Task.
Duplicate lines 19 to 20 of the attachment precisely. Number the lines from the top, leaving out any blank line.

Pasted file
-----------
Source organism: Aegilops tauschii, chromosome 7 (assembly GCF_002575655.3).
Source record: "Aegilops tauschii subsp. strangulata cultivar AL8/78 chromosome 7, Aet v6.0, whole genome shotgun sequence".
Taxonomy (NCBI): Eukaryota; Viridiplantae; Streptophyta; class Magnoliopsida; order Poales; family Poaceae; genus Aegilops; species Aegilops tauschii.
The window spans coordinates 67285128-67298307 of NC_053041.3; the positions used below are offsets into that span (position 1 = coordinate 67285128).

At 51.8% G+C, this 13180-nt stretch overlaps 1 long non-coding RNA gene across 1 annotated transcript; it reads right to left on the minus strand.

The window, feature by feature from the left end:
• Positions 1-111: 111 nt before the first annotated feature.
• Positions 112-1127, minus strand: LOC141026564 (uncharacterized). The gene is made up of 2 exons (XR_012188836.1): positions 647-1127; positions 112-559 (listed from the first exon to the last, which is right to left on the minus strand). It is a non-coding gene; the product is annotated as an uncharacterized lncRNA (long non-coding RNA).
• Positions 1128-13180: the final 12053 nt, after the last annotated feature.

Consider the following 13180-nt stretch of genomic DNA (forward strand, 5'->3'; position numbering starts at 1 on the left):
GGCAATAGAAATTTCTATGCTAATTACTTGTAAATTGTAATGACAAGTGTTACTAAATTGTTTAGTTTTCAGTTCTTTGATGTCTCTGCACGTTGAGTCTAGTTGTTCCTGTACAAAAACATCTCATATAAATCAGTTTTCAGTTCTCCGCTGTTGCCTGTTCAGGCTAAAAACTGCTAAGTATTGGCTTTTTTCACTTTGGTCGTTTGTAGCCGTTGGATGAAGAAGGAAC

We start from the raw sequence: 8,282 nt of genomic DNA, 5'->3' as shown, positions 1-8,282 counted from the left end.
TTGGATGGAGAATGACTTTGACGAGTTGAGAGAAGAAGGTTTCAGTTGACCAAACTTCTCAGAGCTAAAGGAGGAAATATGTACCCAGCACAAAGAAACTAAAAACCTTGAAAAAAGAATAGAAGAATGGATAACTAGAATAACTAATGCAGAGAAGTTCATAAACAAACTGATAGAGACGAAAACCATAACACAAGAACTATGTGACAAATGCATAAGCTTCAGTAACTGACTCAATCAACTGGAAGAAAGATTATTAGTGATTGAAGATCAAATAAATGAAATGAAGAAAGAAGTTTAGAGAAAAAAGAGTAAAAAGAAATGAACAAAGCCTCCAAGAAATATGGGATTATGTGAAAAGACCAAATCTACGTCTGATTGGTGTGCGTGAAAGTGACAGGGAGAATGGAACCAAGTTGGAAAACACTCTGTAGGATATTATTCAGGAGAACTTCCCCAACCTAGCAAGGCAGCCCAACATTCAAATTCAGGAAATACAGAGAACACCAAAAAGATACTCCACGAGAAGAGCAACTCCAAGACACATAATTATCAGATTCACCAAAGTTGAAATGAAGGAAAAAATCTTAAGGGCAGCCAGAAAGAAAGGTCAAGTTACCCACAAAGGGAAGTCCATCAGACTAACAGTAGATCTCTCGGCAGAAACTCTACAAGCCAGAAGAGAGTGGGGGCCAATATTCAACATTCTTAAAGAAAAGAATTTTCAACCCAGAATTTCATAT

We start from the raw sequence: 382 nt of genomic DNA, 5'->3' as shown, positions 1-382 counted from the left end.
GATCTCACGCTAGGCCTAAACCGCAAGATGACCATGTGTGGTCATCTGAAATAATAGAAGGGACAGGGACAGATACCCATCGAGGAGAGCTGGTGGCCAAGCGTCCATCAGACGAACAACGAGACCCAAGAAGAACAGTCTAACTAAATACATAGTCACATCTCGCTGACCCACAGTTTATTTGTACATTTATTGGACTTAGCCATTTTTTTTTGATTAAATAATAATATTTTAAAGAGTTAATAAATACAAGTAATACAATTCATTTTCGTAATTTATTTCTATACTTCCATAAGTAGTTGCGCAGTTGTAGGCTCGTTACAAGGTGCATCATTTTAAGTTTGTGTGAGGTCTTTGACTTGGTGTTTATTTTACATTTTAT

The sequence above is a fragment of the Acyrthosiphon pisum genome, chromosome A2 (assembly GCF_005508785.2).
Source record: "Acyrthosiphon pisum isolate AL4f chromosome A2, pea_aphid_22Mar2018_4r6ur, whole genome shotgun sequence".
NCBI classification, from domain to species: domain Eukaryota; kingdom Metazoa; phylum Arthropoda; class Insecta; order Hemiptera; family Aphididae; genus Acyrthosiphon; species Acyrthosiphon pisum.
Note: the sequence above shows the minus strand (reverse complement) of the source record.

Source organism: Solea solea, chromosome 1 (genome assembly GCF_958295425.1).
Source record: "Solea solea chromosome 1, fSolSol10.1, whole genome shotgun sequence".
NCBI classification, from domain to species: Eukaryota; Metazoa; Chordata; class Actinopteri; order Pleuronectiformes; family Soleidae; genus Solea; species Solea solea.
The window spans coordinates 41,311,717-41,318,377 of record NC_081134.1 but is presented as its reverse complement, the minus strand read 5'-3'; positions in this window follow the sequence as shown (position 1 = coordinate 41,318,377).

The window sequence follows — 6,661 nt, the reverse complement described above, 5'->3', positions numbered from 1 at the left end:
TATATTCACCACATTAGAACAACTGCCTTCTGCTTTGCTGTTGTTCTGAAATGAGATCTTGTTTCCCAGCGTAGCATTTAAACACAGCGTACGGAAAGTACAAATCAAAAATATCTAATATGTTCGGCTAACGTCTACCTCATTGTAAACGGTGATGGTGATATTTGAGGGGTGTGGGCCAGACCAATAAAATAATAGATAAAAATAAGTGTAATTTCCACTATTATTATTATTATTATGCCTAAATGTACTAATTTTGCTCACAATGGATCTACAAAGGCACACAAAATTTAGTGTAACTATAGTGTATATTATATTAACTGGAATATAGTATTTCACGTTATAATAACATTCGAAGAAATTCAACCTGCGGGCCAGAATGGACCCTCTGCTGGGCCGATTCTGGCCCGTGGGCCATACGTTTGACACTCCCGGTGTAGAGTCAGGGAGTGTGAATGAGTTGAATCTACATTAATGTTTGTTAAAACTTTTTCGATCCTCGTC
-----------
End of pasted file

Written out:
Note: the sequence above shows the minus strand (reverse complement) of the source record.

Source organism: Solea solea, chromosome 1 (genome assembly GCF_958295425.1).